Lay off the news

My dad liked Mike Wallace and the "60-Minutes" T.V. show, so one Christmas I sent for a signed photo of Mike and he sent one back, mistakenly signed to me. Luckily my name wiped off with a touch of spit on the finger and I replaced it with dad's name. Dad liked Walter Cronkite quite a lot too. The fact that dad liked those guys never got in the way of him taking what they had to report to heart.

When Richard Nixon was lying like a rug, dad kept right on living. When Jimmy Carter's gas shortage commenced, what did dad do, he kept right on living. When the report about Chernobyl was being aired, dad understood it and felt concerned, but once a commercial came on, the disaster was gone from his mind.

When NASA was getting the job done and being covered accordingly, dad was certainly thrilled and in awe of the men and women doing the work, but away from the tube, all spaceship thoughts slipped dad's mind.

The war, Vietnam, huge television coverage, every night it led the news, and my dad was a compassionate guy, so he must have had some earnest thoughts about it, but all I know is I can't remember him ever talking about it when it wasn't plastered on the tube.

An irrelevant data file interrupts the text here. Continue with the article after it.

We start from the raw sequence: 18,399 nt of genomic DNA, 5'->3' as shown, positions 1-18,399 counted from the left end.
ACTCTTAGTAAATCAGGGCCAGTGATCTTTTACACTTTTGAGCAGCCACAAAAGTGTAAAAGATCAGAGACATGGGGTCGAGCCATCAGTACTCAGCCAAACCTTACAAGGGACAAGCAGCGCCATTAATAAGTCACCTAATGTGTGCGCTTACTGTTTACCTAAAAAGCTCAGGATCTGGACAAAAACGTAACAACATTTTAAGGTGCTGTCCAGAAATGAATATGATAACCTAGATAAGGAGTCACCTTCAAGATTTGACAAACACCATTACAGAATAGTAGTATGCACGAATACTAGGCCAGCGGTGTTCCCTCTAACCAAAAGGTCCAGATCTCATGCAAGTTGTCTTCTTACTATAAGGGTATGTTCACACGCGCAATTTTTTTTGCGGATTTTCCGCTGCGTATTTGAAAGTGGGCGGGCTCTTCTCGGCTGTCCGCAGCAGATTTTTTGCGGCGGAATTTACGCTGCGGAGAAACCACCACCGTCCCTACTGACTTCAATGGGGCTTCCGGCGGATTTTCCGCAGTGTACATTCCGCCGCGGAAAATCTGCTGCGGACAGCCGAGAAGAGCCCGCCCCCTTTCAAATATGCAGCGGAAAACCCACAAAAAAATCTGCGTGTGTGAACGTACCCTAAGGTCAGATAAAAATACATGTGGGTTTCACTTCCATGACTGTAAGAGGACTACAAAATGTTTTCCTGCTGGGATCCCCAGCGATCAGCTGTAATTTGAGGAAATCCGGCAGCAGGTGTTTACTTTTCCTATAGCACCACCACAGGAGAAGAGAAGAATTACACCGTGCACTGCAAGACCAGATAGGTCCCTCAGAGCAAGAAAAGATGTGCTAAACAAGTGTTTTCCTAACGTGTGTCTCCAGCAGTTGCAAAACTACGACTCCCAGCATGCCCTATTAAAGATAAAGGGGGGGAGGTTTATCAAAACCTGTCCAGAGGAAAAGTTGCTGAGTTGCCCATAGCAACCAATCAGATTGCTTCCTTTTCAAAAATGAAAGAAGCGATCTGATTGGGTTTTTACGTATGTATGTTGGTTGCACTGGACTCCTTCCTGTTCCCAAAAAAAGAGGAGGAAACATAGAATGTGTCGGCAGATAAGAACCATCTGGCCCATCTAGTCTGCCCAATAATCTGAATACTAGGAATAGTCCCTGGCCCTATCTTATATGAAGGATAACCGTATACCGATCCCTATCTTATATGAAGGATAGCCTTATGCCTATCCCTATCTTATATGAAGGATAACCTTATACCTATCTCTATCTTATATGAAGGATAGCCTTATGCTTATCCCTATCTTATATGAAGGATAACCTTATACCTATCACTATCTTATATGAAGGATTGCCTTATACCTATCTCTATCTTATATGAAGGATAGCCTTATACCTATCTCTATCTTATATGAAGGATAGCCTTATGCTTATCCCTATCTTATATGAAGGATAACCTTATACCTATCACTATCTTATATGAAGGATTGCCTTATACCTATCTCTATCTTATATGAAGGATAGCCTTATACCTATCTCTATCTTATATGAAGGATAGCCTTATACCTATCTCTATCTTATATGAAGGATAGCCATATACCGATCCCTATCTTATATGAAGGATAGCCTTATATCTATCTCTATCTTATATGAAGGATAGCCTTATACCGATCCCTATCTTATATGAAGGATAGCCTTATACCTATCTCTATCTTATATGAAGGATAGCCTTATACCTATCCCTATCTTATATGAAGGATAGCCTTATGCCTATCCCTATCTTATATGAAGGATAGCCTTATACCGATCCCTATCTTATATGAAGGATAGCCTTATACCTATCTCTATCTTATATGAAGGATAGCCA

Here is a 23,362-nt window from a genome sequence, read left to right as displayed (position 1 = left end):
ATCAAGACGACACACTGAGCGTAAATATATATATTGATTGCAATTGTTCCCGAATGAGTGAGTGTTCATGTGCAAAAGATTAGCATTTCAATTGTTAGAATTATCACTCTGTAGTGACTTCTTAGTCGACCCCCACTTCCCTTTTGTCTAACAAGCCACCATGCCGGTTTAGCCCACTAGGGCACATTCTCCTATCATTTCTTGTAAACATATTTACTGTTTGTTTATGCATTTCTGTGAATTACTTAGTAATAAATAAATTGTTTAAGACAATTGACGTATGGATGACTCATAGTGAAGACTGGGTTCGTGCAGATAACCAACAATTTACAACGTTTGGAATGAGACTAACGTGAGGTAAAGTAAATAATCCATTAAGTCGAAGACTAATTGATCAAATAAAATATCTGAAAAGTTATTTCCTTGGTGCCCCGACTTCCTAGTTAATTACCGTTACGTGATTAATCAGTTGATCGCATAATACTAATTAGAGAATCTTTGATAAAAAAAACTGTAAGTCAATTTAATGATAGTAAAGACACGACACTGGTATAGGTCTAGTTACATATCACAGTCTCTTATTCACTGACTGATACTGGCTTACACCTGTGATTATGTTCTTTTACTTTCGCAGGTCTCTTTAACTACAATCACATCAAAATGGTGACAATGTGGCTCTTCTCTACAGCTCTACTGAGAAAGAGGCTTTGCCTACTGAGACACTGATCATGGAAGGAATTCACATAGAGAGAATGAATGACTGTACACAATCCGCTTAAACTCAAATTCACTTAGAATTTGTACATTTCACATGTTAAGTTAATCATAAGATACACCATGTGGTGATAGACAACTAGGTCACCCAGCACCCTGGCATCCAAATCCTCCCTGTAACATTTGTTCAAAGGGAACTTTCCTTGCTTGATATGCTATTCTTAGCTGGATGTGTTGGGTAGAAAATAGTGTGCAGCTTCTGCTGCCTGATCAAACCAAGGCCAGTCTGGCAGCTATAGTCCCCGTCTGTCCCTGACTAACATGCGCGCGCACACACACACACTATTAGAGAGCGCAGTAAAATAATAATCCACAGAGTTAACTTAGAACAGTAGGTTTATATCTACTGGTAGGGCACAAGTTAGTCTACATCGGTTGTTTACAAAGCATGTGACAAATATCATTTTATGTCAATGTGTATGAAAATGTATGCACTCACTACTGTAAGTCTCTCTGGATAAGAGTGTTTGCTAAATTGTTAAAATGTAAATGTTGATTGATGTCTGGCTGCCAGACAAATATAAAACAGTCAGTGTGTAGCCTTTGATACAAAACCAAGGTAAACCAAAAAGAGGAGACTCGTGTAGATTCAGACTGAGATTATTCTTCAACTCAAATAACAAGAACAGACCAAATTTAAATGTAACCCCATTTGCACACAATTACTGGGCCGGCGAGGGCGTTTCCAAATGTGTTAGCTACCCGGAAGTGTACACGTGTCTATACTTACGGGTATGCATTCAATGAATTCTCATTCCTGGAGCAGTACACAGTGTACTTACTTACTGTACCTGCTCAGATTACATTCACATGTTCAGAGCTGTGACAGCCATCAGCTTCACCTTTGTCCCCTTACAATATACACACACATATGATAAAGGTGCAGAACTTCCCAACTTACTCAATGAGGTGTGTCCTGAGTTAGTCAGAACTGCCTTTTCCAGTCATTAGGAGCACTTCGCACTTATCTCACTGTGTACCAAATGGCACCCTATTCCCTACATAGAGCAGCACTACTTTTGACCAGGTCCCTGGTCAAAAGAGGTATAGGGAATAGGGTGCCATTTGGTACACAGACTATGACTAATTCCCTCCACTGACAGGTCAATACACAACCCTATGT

I never heard dad complain of a headache either.

Change, is the word of the moment. Would laying off the news change us? Would we complain less about headaches and stress? Would we be less afraid of what we can't control in the first place? Would we be happier, skinnier, healthier, wiser and better rested? Would we be less inclined to complain when it was cloudy, or rainy, or icy? Would we hold the door for our neighbor without exception? Would we be more gracious, more full of sincere gratitude? Would we have more time to do the things that really matter like send thank-you notes, and clean the crumbs from behind the toaster?

Vote on this Story by clicking on the Icon


Use the comment form below to begin a discussion about this content.

Sign in to comment